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Cnemaspis muria RIYANTO, MUNIR, MARTAMENGGALA, FITRIANA & HAMIDY, 2019

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Higher TaxaGekkonidae, Gekkota, Sauria, Squamata (lizards: geckos) 
Subspecies 
Common NamesE: Muria Rock Gecko
Indonesian: Cicak Batu Gunung Muria 
SynonymCnemaspis muria RIYANTO, MUNIR, MARTAMENGGALA, FITRIANA & HAMIDY 2019 
DistributionIndonesia (Java)

Type locality: river bank at Gunung Muria, Kajar (village), Dawe (District), Kudus (Regency), Jawa Tengah (Province), Indonesia (06o39’47.4” S; 110o53’22.9” E; elevation 599 m asl  
Reproduction 
TypesHolotype. MZB Lace. 14571 (Fig. 2A), an adult male, collected on 11 August 2018 by Awal Riyanto, Misbahul Munir, Rubby Alfian, Lianita Rarasandy and Rega D. Ganiarta.
Paratypes. MZB. Lace. 14564 (Fig. 2B), an adult female; MZB. Lace. 14565–70, six adult males from the same locality as holotype (06 ̊39’33.5” S; 110 ̊53’20.6” E; elevation 650 m asl), collected on 17 July 2018 by Andri I.S. Martamenggala, and MZB. Lace.14572 (Fig. 2C), an adult male, with the same data as holotype (6°39’36.9” S; 110o53’20.0” E; elevation 646 m asl).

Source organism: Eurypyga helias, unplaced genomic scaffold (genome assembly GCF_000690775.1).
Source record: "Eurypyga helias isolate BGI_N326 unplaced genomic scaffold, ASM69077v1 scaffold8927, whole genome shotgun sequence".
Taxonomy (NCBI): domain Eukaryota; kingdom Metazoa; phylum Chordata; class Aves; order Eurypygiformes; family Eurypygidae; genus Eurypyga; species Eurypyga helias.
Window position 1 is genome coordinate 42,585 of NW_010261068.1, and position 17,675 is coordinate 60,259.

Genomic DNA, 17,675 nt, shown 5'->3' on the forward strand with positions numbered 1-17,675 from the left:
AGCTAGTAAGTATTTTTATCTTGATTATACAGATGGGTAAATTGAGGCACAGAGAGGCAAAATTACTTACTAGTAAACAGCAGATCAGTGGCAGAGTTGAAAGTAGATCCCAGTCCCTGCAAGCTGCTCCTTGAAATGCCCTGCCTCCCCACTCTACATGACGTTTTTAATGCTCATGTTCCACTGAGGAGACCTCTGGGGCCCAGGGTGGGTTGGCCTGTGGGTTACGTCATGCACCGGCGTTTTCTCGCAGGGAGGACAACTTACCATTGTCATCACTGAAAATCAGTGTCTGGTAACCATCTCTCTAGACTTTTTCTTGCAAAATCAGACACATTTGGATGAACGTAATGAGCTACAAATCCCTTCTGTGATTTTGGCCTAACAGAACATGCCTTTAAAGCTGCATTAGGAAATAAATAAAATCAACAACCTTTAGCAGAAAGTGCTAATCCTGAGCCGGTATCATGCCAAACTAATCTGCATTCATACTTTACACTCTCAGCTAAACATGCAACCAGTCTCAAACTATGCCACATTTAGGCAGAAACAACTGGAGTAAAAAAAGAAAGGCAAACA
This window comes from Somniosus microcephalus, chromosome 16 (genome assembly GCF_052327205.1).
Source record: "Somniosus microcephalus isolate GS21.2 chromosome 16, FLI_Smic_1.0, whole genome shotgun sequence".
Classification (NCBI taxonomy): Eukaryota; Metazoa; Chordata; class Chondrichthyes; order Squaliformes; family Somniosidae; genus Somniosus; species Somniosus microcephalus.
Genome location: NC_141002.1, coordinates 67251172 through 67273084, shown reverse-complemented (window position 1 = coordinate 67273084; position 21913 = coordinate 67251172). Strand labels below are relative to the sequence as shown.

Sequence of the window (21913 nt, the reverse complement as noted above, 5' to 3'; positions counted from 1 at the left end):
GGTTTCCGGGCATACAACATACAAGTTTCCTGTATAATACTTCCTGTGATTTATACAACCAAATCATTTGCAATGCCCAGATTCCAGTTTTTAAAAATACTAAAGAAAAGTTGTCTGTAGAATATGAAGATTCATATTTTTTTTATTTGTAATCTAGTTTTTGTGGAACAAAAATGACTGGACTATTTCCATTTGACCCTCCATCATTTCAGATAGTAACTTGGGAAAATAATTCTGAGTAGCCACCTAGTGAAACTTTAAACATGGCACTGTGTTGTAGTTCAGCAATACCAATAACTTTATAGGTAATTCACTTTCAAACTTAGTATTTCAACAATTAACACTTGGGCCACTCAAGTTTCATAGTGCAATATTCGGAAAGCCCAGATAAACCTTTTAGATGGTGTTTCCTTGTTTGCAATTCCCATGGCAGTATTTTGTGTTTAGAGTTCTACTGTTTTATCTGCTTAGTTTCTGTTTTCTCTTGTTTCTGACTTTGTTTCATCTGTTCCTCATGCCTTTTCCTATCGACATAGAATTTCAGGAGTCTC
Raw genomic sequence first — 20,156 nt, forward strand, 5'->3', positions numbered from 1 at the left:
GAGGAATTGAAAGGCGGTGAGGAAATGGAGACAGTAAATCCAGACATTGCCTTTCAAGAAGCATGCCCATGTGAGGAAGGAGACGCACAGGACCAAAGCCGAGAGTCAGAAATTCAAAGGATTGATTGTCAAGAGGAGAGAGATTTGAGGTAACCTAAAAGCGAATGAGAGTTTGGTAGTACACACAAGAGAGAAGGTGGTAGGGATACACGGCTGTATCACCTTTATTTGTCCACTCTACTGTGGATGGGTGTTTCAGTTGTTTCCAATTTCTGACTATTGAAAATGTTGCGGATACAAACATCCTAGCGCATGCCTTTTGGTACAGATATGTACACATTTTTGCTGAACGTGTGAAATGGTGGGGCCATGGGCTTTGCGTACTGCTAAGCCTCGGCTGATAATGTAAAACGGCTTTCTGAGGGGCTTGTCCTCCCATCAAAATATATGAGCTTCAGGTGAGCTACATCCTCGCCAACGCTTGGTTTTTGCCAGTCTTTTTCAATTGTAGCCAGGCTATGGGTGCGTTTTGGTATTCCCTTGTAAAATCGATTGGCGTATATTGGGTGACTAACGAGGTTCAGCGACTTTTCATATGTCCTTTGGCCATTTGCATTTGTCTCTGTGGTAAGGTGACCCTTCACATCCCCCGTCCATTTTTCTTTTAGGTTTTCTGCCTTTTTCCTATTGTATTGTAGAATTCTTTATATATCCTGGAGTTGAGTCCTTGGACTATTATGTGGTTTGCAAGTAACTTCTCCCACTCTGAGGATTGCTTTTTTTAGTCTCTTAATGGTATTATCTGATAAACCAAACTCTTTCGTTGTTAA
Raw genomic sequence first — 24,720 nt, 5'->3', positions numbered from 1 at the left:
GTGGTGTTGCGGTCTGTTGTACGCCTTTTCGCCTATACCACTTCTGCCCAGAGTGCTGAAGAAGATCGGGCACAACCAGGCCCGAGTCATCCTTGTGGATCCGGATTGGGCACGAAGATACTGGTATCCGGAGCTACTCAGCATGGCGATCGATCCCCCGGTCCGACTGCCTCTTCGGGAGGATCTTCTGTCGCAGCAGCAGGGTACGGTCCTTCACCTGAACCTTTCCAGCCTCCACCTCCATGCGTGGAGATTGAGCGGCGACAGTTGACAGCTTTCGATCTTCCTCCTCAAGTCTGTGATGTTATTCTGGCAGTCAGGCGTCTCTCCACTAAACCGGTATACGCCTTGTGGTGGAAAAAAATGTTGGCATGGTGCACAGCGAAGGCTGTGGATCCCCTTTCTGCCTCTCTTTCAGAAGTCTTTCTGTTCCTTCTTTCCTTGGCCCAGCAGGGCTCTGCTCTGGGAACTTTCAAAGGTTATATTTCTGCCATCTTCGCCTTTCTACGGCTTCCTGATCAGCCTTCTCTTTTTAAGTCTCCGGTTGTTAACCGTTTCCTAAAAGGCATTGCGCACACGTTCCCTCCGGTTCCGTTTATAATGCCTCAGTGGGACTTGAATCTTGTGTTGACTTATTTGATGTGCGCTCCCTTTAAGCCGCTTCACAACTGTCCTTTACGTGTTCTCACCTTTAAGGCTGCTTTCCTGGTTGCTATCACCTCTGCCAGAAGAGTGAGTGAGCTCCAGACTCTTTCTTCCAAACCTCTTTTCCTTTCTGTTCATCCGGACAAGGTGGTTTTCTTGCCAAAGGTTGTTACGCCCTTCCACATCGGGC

DiagnosisDiagnosis. Cnemaspis muria sp. nov. differs from its congeners in Southeast Asian by the following combination characters: (1) maximum SVL of at least 58.1 mm in males and 56.9 mm in females, (2) a pair of sharpe conical tubercle clusters on occiput, (3) nuchal loop bearing a bridge of warts from the upper tympanum to the nape and made in a curved line, (4) dorsal tubercles not linearly arranged, (5) 18–20 paravertebral tubercles, (6) postmental separated by a single scale, (7) gular, pectoral, abdominal, subantebrachial, subbrachial, subfemoral, subtibial and subcaudal scales keeled, (8) no tubercles on lower flank, (9) both precloacal and femoral pores absent, (10) enlarged submetacarpal scales present at the base of first finger, (11) enlarged submetatarsal present at the base of first toe , (12) 38–40 ventral scales, (13) 31–35 lamellae under fourth toe, (14) two postcloacal tubercles on each side, (15) enlarged median subcaudal scale row present, (16) caudal tubercles encircling tail, (17) sexually dimorphic in color pattern: males with a yellow belly and the proximal subcaudal surfaces yellow becoming white distally, female with a white belly with proximal subcaudal surface of alternating white and black rings and black coloration distally.